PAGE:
History Of Fountain Pens
Fountain pen consists of a reservoir of water-based fluid ink. If the fountain pen uses an ink cartridge instead of built-in ink compartment then it is called cartridge pens. The oldest historical record of a pen dates back to the tenth century. In the 953 AD the caliph of Egypt, Ma’?d al-Mu’izz demanded a pen that had a inner reservoir of ink which wouldn’t leak on to his hands and clothes and eventually delivered the ink to the nib.
Though the prices of the fountain pens have heightened there are many people through out the world who still use them. There are also disposable fountain pens available. Fountain pens have also been deemed works of art. Pen enthusiasts collect a wide range of pens, right from the antique ones to the modern ones. They don’t believe in preserving the antique pens in a glass case, instead they use and maintain them well.
There were three main inventions that led to a wider use and manufacture of the Fountain pens; they are iridium-tipped gold nib, free-flowing ink and hard rubber. The first fountain pen that was made with all three key inventions came up in the year 1850. The nibs used earlier were the iridium-tipped gold dip pen nibs. The fountain pens today use nibs that are made of stainless steel or gold. Most commonly used gold content is 18 karat and 14 karat.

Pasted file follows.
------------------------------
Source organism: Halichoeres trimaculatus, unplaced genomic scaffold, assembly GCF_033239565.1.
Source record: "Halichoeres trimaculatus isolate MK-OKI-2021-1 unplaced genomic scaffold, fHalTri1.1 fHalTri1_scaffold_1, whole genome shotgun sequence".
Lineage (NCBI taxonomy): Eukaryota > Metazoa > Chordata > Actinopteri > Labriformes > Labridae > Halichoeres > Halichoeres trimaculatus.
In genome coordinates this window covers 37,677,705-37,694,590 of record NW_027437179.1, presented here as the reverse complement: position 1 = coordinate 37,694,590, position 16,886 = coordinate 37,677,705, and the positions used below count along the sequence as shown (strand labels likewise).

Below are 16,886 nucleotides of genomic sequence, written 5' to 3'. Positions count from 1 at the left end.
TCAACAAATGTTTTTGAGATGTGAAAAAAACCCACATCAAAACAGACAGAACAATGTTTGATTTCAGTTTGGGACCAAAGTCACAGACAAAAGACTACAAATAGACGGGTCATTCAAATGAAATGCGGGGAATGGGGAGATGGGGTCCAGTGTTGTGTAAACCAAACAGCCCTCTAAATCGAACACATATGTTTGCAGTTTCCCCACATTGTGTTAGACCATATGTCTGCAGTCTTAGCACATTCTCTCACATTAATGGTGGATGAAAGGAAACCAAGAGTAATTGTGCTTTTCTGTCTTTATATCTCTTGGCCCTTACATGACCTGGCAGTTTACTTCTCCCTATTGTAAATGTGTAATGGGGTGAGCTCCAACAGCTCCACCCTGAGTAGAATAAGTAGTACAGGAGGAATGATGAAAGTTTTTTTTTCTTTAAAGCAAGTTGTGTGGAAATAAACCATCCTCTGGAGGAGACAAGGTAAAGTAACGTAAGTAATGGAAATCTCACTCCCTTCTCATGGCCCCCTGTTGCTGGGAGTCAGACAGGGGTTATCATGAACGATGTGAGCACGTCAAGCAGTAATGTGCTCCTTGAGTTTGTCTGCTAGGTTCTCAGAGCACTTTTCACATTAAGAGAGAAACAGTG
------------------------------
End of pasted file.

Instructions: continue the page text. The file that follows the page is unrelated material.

Fountain pens since 20th century come with a much more flexible nib. The best fountain pen brands are Caran d’Ache, Pelikan, Waterman, Faber-Castell, Montblanc, Monteverde, Michel Perchin, DuPont, Montegrappa, Stipula, Sigma, Delta and Rotring. A few of the fountain pen manufacturers urbanized their unique cartridges like Parker, Lamy, Cross, Sheaffer, and Namiki. Fountain pen cartridges have a small ball of plastic which is held within the ink exit hole by gum or by a slight layer of plastic.